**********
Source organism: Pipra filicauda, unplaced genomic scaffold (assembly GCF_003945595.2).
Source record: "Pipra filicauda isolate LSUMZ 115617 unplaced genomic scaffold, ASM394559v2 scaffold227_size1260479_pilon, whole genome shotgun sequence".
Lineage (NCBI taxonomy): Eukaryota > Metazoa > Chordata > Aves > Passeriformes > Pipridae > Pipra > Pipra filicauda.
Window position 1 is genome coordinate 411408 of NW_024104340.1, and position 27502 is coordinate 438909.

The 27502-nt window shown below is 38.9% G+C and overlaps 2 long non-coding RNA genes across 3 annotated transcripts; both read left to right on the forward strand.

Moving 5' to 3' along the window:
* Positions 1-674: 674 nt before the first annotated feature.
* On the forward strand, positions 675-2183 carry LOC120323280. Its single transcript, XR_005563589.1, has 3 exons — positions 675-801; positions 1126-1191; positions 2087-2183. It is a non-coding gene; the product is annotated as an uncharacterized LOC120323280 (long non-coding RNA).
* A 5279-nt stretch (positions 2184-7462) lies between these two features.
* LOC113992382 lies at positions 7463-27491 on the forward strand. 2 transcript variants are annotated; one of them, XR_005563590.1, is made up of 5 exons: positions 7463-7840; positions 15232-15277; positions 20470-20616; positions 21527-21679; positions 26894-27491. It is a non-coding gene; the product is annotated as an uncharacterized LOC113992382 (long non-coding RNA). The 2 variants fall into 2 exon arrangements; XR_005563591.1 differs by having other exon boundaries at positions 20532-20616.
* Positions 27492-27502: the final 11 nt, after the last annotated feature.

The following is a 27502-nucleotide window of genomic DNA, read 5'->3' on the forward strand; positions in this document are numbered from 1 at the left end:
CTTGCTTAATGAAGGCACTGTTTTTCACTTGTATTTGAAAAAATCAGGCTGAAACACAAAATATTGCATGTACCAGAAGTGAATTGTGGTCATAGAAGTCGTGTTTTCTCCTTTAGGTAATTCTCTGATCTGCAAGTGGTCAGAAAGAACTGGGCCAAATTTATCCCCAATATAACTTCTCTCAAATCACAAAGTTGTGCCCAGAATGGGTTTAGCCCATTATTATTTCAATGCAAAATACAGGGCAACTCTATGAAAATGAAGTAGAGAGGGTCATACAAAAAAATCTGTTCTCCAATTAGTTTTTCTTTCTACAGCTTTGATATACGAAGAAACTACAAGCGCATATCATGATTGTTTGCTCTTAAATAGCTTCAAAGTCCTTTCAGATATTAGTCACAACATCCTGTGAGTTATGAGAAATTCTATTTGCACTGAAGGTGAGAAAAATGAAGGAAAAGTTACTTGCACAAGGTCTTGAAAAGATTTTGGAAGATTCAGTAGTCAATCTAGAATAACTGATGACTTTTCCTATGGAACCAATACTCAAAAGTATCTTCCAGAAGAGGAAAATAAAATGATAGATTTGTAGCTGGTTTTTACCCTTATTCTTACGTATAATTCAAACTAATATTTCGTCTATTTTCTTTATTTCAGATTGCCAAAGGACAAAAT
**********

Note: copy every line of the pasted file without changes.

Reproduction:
Source organism: Pipra filicauda, unplaced genomic scaffold (assembly GCF_003945595.2).
Source record: "Pipra filicauda isolate LSUMZ 115617 unplaced genomic scaffold, ASM394559v2 scaffold227_size1260479_pilon, whole genome shotgun sequence".
Lineage (NCBI taxonomy): Eukaryota > Metazoa > Chordata > Aves > Passeriformes > Pipridae > Pipra > Pipra filicauda.
Window position 1 is genome coordinate 411408 of NW_024104340.1, and position 27502 is coordinate 438909.

The 27502-nt window shown below is 38.9% G+C and overlaps 2 long non-coding RNA genes across 3 annotated transcripts; both read left to right on the forward strand.

Moving 5' to 3' along the window:
* Positions 1-674: 674 nt before the first annotated feature.
* On the forward strand, positions 675-2183 carry LOC120323280. Its single transcript, XR_005563589.1, has 3 exons — positions 675-801; positions 1126-1191; positions 2087-2183. It is a non-coding gene; the product is annotated as an uncharacterized LOC120323280 (long non-coding RNA).
* A 5279-nt stretch (positions 2184-7462) lies between these two features.
* LOC113992382 lies at positions 7463-27491 on the forward strand. 2 transcript variants are annotated; one of them, XR_005563590.1, is made up of 5 exons: positions 7463-7840; positions 15232-15277; positions 20470-20616; positions 21527-21679; positions 26894-27491. It is a non-coding gene; the product is annotated as an uncharacterized LOC113992382 (long non-coding RNA). The 2 variants fall into 2 exon arrangements; XR_005563591.1 differs by having other exon boundaries at positions 20532-20616.
* Positions 27492-27502: the final 11 nt, after the last annotated feature.

The following is a 27502-nucleotide window of genomic DNA, read 5'->3' on the forward strand; positions in this document are numbered from 1 at the left end:
CTTGCTTAATGAAGGCACTGTTTTTCACTTGTATTTGAAAAAATCAGGCTGAAACACAAAATATTGCATGTACCAGAAGTGAATTGTGGTCATAGAAGTCGTGTTTTCTCCTTTAGGTAATTCTCTGATCTGCAAGTGGTCAGAAAGAACTGGGCCAAATTTATCCCCAATATAACTTCTCTCAAATCACAAAGTTGTGCCCAGAATGGGTTTAGCCCATTATTATTTCAATGCAAAATACAGGGCAACTCTATGAAAATGAAGTAGAGAGGGTCATACAAAAAAATCTGTTCTCCAATTAGTTTTTCTTTCTACAGCTTTGATATACGAAGAAACTACAAGCGCATATCATGATTGTTTGCTCTTAAATAGCTTCAAAGTCCTTTCAGATATTAGTCACAACATCCTGTGAGTTATGAGAAATTCTATTTGCACTGAAGGTGAGAAAAATGAAGGAAAAGTTACTTGCACAAGGTCTTGAAAAGATTTTGGAAGATTCAGTAGTCAATCTAGAATAACTGATGACTTTTCCTATGGAACCAATACTCAAAAGTATCTTCCAGAAGAGGAAAATAAAATGATAGATTTGTAGCTGGTTTTTACCCTTATTCTTACGTATAATTCAAACTAATATTTCGTCTATTTTCTTTATTTCAGATTGCCAAAGGACAAAAT